With tens of thousands of early vehicle builders documented in our Wheels That Won The West® Archives, America’s early transportation industry was anything but small. Even so, finding specific examples within the millions of vehicles they collectively created can sometimes be a challenge. It’s a problem further complicated with questions like… Where is information on individual makers located, how did a particular manufacturer design certain features, when was a given technology first used, what are the best books to read and many more similar queries.
Located throughout the U.S., much of the surviving information is so scattered it requires the stealth of a detective to find it. In hopes of lessening the conundrum of locating some of the vehicles, several years ago we added the “Destinations” section to our website. It’s far from complete but does offer a few insights into areas with interesting sets of wheels.
On our recent trip to southern California, we saw more than a hundred vehicles ranging from Big Wheels (giant logging carts), mud wagons and touring coaches to rack bed wagons, mountain wagons, Concord coaches, buckboards, and tall-sided freighters. Makers of these early wheels ranged from Studebaker, Schuttler, and Weber to Winona, Bain, Abbot-Downing, M.P. Henderson, Gestring and others. It was a lot to take in and we took away nearly 2,000 photos of original western wagons and coaches for our archives.
One of the first places we visited was in the heart of Los Angeles. Centered in the financial district, the Wells Fargo History Museum is home to a very special vehicle. Coach #599 is a 9 passenger Concord Coach built by the Abbot-Downing Company in 1895. It was originally used on J.B. Barbee’s stage line from Columbia to Campbellsville, Kentucky. According to the book, “Time Well Kept,” released by Wells Fargo Historical Services, this coach was later acquired by C.H. Burton for his Monticello to Burnside route – believed to be the last stagecoach line in operation in Kentucky. As shown in the photos below, the coach – in predominantly original and exceptional condition – is on display at the Wells Fargo History Museum in Los Angeles, CA.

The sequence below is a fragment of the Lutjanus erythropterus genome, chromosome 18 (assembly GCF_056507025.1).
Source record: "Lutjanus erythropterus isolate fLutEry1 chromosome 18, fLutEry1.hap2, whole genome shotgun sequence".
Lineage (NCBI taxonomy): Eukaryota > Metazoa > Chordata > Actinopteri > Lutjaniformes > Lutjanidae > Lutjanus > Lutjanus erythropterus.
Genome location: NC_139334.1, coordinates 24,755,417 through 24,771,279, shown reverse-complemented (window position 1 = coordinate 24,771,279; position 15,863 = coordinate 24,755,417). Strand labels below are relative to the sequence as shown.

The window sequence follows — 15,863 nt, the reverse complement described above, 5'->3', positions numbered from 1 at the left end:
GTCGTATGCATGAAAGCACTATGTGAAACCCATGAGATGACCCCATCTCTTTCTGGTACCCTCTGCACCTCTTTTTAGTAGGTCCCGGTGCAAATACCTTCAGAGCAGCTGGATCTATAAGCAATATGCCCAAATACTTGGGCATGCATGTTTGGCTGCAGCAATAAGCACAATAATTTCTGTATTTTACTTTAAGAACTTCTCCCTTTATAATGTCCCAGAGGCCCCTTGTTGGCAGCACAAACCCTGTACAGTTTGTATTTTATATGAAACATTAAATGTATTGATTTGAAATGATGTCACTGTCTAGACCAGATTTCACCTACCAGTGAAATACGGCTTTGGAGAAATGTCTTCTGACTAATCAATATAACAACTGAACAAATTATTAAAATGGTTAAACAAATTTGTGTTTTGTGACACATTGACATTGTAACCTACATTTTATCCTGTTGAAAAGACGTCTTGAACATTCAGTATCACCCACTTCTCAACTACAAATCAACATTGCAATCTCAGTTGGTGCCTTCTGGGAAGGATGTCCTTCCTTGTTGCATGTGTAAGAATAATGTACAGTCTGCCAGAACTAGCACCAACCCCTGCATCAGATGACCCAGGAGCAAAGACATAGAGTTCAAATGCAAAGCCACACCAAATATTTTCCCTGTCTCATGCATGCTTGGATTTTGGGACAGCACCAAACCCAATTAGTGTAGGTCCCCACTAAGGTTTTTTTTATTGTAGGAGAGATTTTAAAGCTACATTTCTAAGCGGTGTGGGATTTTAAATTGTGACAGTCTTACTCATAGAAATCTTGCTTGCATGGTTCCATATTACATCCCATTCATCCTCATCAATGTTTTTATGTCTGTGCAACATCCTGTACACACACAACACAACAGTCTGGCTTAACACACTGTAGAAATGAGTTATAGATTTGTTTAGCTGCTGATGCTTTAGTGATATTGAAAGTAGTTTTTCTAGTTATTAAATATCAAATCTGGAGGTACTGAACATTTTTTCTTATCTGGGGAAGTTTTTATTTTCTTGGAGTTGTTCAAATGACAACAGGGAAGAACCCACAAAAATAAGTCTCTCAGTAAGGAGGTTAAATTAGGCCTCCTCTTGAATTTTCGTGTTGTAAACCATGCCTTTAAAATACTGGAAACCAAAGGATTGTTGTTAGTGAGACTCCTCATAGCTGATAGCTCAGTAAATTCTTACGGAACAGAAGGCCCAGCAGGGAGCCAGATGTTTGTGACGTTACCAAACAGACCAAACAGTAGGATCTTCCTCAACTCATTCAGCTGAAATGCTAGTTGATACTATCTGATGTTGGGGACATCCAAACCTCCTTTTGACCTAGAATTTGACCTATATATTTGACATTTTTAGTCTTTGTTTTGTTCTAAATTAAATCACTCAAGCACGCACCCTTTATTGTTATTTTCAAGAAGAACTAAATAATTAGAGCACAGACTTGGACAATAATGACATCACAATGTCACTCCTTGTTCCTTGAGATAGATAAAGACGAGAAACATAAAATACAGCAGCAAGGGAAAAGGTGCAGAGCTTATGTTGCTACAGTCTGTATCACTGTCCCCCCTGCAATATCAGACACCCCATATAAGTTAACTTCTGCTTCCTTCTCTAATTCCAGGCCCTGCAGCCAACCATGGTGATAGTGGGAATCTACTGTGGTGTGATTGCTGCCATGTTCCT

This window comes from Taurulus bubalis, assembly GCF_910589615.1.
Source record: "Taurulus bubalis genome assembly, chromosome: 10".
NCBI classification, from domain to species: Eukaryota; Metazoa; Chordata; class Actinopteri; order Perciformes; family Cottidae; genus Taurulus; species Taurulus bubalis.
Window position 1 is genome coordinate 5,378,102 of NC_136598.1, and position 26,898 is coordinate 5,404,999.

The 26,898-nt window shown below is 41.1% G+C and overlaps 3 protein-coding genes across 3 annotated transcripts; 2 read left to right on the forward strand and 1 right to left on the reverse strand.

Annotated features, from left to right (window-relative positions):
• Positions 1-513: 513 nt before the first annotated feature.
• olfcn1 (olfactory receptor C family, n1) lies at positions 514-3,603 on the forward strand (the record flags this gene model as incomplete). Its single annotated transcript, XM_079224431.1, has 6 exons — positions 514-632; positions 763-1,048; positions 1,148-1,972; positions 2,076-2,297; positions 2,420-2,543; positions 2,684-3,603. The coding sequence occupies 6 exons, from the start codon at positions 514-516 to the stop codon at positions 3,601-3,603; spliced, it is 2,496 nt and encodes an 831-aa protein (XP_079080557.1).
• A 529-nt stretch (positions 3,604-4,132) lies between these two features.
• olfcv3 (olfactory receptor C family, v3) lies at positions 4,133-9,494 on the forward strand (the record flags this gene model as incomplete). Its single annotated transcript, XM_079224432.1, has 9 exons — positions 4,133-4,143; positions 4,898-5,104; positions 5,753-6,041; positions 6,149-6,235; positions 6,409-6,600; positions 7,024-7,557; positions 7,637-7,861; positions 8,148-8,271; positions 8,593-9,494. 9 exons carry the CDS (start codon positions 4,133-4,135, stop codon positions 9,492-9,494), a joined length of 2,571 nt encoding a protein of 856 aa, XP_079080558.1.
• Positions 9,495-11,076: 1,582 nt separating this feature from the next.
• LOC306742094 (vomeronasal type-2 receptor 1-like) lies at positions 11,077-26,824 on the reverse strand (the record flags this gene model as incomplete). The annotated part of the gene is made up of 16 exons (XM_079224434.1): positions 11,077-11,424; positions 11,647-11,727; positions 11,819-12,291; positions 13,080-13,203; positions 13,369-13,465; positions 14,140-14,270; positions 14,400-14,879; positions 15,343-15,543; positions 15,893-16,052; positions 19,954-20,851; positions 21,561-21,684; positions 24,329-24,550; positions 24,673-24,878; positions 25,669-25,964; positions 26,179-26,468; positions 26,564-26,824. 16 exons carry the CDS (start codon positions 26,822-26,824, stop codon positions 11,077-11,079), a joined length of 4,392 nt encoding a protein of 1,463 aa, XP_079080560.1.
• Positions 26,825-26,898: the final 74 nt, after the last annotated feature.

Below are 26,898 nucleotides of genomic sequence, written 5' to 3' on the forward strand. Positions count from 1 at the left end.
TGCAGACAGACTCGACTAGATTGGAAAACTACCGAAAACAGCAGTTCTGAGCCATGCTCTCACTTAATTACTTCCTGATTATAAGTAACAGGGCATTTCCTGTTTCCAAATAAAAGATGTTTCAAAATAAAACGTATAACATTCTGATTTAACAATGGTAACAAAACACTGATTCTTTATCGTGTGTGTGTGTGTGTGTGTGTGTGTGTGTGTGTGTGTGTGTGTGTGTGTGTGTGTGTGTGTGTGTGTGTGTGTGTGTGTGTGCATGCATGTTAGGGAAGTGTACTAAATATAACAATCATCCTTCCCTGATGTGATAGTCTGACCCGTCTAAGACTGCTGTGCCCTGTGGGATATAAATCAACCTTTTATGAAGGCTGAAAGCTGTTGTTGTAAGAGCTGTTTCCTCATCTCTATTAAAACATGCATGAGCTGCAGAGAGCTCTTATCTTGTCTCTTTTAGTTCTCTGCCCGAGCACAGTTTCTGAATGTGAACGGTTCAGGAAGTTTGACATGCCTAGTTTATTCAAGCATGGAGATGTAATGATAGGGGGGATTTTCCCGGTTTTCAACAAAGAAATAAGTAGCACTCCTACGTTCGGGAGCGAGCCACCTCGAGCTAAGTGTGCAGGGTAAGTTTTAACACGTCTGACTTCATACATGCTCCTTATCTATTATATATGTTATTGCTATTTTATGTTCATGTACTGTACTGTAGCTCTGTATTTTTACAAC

We’d like to extend a special thank you to the great folks at the Wells Fargo Museum for such great hospitality during our visit. In the coming weeks, we’ll share additional images and information on even more of the vehicles we had the privilege of documenting. In the meantime, if you haven’t signed up to receive notices every time we update this blog, click on the link in the right hand border and don’t forget to confirm your info. That validates your sign-up and helps make sure you don’t miss a single posting. Wishing you the best!